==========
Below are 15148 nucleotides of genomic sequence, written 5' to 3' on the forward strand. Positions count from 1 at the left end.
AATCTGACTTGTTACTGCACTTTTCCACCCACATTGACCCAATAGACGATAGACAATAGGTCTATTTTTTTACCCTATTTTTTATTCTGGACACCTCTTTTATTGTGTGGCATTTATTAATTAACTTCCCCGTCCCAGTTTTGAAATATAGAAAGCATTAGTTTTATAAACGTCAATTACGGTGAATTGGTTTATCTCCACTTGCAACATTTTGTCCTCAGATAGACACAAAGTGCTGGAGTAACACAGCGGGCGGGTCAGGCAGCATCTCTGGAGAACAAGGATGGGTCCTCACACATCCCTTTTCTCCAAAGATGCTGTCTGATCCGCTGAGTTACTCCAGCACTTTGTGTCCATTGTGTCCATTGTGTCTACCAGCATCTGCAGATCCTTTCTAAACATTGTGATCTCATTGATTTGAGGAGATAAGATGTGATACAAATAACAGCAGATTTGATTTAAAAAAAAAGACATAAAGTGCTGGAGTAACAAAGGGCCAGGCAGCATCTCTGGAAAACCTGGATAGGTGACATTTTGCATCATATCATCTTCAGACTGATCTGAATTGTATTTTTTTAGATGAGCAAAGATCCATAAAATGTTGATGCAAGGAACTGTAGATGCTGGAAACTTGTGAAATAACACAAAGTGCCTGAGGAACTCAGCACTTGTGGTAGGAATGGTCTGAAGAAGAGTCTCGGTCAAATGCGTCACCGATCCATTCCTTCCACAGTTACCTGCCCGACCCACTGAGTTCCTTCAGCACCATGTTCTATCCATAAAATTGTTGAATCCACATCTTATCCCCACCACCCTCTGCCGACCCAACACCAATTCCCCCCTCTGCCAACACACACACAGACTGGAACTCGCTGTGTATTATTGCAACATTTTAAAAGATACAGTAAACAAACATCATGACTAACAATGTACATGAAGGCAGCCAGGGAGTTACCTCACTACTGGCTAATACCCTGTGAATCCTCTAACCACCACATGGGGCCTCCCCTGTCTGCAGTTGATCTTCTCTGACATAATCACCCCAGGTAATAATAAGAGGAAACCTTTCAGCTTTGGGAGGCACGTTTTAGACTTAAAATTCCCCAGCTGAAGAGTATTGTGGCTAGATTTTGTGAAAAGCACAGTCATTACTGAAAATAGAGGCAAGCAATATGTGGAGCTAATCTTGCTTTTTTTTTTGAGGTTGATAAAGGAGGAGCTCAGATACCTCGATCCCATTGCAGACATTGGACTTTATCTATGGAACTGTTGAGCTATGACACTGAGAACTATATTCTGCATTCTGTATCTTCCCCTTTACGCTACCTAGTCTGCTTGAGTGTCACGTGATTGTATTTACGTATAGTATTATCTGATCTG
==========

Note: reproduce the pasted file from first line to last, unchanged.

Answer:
Below are 15148 nucleotides of genomic sequence, written 5' to 3' on the forward strand. Positions count from 1 at the left end.
AATCTGACTTGTTACTGCACTTTTCCACCCACATTGACCCAATAGACGATAGACAATAGGTCTATTTTTTTACCCTATTTTTTATTCTGGACACCTCTTTTATTGTGTGGCATTTATTAATTAACTTCCCCGTCCCAGTTTTGAAATATAGAAAGCATTAGTTTTATAAACGTCAATTACGGTGAATTGGTTTATCTCCACTTGCAACATTTTGTCCTCAGATAGACACAAAGTGCTGGAGTAACACAGCGGGCGGGTCAGGCAGCATCTCTGGAGAACAAGGATGGGTCCTCACACATCCCTTTTCTCCAAAGATGCTGTCTGATCCGCTGAGTTACTCCAGCACTTTGTGTCCATTGTGTCCATTGTGTCTACCAGCATCTGCAGATCCTTTCTAAACATTGTGATCTCATTGATTTGAGGAGATAAGATGTGATACAAATAACAGCAGATTTGATTTAAAAAAAAAGACATAAAGTGCTGGAGTAACAAAGGGCCAGGCAGCATCTCTGGAAAACCTGGATAGGTGACATTTTGCATCATATCATCTTCAGACTGATCTGAATTGTATTTTTTTAGATGAGCAAAGATCCATAAAATGTTGATGCAAGGAACTGTAGATGCTGGAAACTTGTGAAATAACACAAAGTGCCTGAGGAACTCAGCACTTGTGGTAGGAATGGTCTGAAGAAGAGTCTCGGTCAAATGCGTCACCGATCCATTCCTTCCACAGTTACCTGCCCGACCCACTGAGTTCCTTCAGCACCATGTTCTATCCATAAAATTGTTGAATCCACATCTTATCCCCACCACCCTCTGCCGACCCAACACCAATTCCCCCCTCTGCCAACACACACACAGACTGGAACTCGCTGTGTATTATTGCAACATTTTAAAAGATACAGTAAACAAACATCATGACTAACAATGTACATGAAGGCAGCCAGGGAGTTACCTCACTACTGGCTAATACCCTGTGAATCCTCTAACCACCACATGGGGCCTCCCCTGTCTGCAGTTGATCTTCTCTGACATAATCACCCCAGGTAATAATAAGAGGAAACCTTTCAGCTTTGGGAGGCACGTTTTAGACTTAAAATTCCCCAGCTGAAGAGTATTGTGGCTAGATTTTGTGAAAAGCACAGTCATTACTGAAAATAGAGGCAAGCAATATGTGGAGCTAATCTTGCTTTTTTTTTTGAGGTTGATAAAGGAGGAGCTCAGATACCTCGATCCCATTGCAGACATTGGACTTTATCTATGGAACTGTTGAGCTATGACACTGAGAACTATATTCTGCATTCTGTATCTTCCCCTTTACGCTACCTAGTCTGCTTGAGTGTCACGTGATTGTATTTACGTATAGTATTATCTGATCTG